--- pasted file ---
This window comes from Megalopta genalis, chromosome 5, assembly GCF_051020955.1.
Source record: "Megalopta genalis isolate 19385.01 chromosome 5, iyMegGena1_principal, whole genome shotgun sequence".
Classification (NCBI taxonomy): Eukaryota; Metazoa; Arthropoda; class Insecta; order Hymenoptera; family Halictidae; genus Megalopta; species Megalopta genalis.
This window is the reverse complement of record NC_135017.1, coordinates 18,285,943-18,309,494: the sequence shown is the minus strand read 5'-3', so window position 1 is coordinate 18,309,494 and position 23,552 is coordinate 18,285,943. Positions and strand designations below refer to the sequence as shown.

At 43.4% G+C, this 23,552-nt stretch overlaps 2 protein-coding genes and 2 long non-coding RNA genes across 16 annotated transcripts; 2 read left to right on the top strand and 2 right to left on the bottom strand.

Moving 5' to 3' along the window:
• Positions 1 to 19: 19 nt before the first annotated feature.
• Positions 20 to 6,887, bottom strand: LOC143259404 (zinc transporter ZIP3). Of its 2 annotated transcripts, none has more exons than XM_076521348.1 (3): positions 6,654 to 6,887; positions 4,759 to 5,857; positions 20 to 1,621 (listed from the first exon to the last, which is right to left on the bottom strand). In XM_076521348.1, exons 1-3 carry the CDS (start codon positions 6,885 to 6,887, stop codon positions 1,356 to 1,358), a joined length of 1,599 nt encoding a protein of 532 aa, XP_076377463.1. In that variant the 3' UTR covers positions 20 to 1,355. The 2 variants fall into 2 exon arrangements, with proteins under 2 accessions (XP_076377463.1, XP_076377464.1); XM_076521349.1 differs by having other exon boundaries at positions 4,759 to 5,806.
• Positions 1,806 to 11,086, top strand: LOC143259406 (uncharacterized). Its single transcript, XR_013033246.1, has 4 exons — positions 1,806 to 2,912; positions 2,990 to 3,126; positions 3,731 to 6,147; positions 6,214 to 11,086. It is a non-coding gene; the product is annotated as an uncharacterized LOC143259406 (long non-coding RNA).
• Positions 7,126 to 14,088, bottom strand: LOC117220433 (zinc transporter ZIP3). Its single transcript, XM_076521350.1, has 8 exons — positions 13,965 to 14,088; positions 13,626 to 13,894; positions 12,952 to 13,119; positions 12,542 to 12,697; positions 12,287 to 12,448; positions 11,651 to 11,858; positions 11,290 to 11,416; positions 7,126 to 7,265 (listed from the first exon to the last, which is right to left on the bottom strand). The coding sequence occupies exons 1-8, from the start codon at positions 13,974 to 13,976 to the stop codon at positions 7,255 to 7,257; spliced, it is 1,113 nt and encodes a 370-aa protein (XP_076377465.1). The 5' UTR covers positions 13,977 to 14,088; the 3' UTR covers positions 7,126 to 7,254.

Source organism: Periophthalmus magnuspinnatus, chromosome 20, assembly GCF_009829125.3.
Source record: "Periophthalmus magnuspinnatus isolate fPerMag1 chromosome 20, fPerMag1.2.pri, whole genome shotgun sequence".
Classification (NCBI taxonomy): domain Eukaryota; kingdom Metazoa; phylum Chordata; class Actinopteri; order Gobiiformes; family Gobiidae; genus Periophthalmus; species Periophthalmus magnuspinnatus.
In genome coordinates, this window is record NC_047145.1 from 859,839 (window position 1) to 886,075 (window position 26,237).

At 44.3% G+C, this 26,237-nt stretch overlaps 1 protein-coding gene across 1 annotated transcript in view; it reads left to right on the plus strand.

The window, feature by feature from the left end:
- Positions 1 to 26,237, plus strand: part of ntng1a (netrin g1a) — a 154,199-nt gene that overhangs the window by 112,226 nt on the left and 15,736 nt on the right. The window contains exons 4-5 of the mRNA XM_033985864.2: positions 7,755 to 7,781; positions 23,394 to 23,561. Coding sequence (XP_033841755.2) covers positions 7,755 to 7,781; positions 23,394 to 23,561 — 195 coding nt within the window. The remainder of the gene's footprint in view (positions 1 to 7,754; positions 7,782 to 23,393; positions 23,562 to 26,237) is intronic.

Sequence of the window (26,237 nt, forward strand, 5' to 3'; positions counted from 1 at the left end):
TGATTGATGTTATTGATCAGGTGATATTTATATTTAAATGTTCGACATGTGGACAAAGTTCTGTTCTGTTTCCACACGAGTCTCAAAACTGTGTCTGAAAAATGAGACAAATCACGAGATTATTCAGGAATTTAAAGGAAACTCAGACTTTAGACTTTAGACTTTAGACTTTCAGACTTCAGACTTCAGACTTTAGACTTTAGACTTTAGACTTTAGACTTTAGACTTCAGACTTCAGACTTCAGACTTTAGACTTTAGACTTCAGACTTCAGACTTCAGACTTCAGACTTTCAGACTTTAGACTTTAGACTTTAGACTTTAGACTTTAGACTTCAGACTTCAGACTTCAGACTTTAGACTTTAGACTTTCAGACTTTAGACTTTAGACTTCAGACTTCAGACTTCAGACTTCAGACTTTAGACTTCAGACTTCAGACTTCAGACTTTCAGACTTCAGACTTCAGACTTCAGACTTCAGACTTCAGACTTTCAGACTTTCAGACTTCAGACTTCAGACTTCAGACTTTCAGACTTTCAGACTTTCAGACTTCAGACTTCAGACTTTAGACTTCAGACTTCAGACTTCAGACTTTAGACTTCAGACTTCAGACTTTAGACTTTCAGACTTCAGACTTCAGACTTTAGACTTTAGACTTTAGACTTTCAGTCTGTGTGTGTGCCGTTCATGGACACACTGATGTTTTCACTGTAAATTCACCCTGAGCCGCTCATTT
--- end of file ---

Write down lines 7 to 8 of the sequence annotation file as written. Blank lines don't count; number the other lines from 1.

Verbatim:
• Positions 1 to 19: 19 nt before the first annotated feature.
• Positions 20 to 6,887, bottom strand: LOC143259404 (zinc transporter ZIP3). Of its 2 annotated transcripts, none has more exons than XM_076521348.1 (3): positions 6,654 to 6,887; positions 4,759 to 5,857; positions 20 to 1,621 (listed from the first exon to the last, which is right to left on the bottom strand). In XM_076521348.1, exons 1-3 carry the CDS (start codon positions 6,885 to 6,887, stop codon positions 1,356 to 1,358), a joined length of 1,599 nt encoding a protein of 532 aa, XP_076377463.1. In that variant the 3' UTR covers positions 20 to 1,355. The 2 variants fall into 2 exon arrangements, with proteins under 2 accessions (XP_076377463.1, XP_076377464.1); XM_076521349.1 differs by having other exon boundaries at positions 4,759 to 5,806.